Book Review: Through to You by Emily Hainsworth
When we first meet Camden Pike, he is barely functioning as his world is now empty having lost the one person, Viv, that meant everything to him. Two months ago they wrapped their car around a pole and Cam was the only one to survive. Cam is walking through a fog of grief that oozes off the page and is both achingly beautiful and palpable:
“My house is empty. I wander through room, unsure of where I want to be until I realize I don’t want to be anywhere. Every room has a hole in it p where a chair was, a stereo, a set of books, a closet of clothes. Mom never filled them in after Dad left, and I guess I didn’t care. But since the accident, all I can see are the holes in things.” – p 10
“My body aches with memory” – page 18
Cam has a habit of visiting the shrine that has been built up in Viv’s honor and it is here that our sci-fi element kicks in. At first, Cam thinks he is hearing voices. Then he thinks he is being visited by an unfamiliar ghost (she does become important). But the truth is, a door has somehow opened at the pole that leads to another world that seems kind of like the one he lives in, but is slightly different in subtle ways, the most obvious being that in this world Cam has died and Viv lives. But who is the Viv in this world? Slowly the evidence seems to suggest that she may be quite different then the one he loved.
I can’t say a lot more about the plot because I don’t want to spoil the thrilling twists, but your mind is probably already churning out some possible scenarios and you’re thinking Pet Cemetary or boiling rabbits from Fatal Attraction. Although the twists are not unsurprising, Through to You is a very satisfying read that successfully, and often times beautifully, tells the story that Hainsworth set out to tale. In some ways it is the very simplicity of the story that makes it beautiful; Hainsworth tells Cam’s emotional arc with a precision that resonates with emotional realism that anyone who has loved and lost can identify with.
At its heart, Through to You is a story about grief. Grief is the hardest part of life. When I was a junior in high school, my best friend died in a car accident. I remember clearly sitting in the parking lot seething with anger as I watched our school friends laugh and eat pizza inside the parlor. We had just come from her funeral, how could they be laughing? And yet, over time, we all find a way eventually to move on. But what if we had the chance to step into another world where our loved one still lived: would it be the same? Is it cheating? What happens when we don’t deal with the grief that we need to?
So I said at the beginning that Through to You was described as a “Sci-Fi Romantic Thriller”. It is true that there is a sci-fi element, but this is truly more of an emotional (almost contemporary) story where the science fiction element is a vehicle. Think Every Day with David Levithan and the body jumping or Fracture by Megan Miranda. True sci-fi readers will probably be unsatisfied, but your paranormal romance and contemporary readers will be satisfied readers.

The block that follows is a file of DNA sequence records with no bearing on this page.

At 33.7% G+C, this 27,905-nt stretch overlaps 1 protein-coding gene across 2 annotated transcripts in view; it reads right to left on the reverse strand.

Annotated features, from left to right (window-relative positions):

In many ways Through to You is a simple story, it is both short and not overwhelming with a large number of characters, which was refreshing in this day and age of fantasy/dystopian epics that have a million characters and multi-volumes. And yet is still manages to be deep, moving and meaningful while providing some steadily growing chills. I give it 4 stars and recommend it. I was surprised by how much I liked this book and how much discussion it provided. Why 4 stars instead of 5? There are parts of this book, especially the beginning, that can be slow moving and although grief itself is a slow moving process, I think some teen readers will have a hard time with the early pacing. And as I said, there are no real surprises about the differences between the two worlds, but it is the beautiful writing and the story of Cam deciding to embrace his grief that really matters here.
One final element that will stand out to adults although teen readers may not be able to catch on to it until later is that idea that, sometimes, things are not truly what we perceive them to be, especially in the ferocity of teenage love. For example, maybe at some point, if she never became a vampire and moved on, Bella from Twilight would look back on her high school relationships and, with distance and perspective, come to realize that in some ways it wasn’t what she thought it was. Or that if they had taken one subtle little different path on the road it could have become A instead of B. That, too, is a part of Cam’s story here. The little differences in the two worlds show him that little changes along the way change the stroy arc and lead him to both reconsider what he thought about himself, Viv and their relationship and to make some changes in his world so that his story plays out differently. And that too is part of the healing journey. Through provoking and powerful, this is a moving read.
Through to You by Emily Hainworth is published by Balzer + Bray, October 2, 2012. ISBN: 9780062094193
About Karen Jensen, MLS
Karen Jensen has been a Teen Services Librarian for almost 30 years. She created TLT in 2011 and is the co-editor of The Whole Library Handbook: Teen Services with Heather Booth (ALA Editions, 2014).
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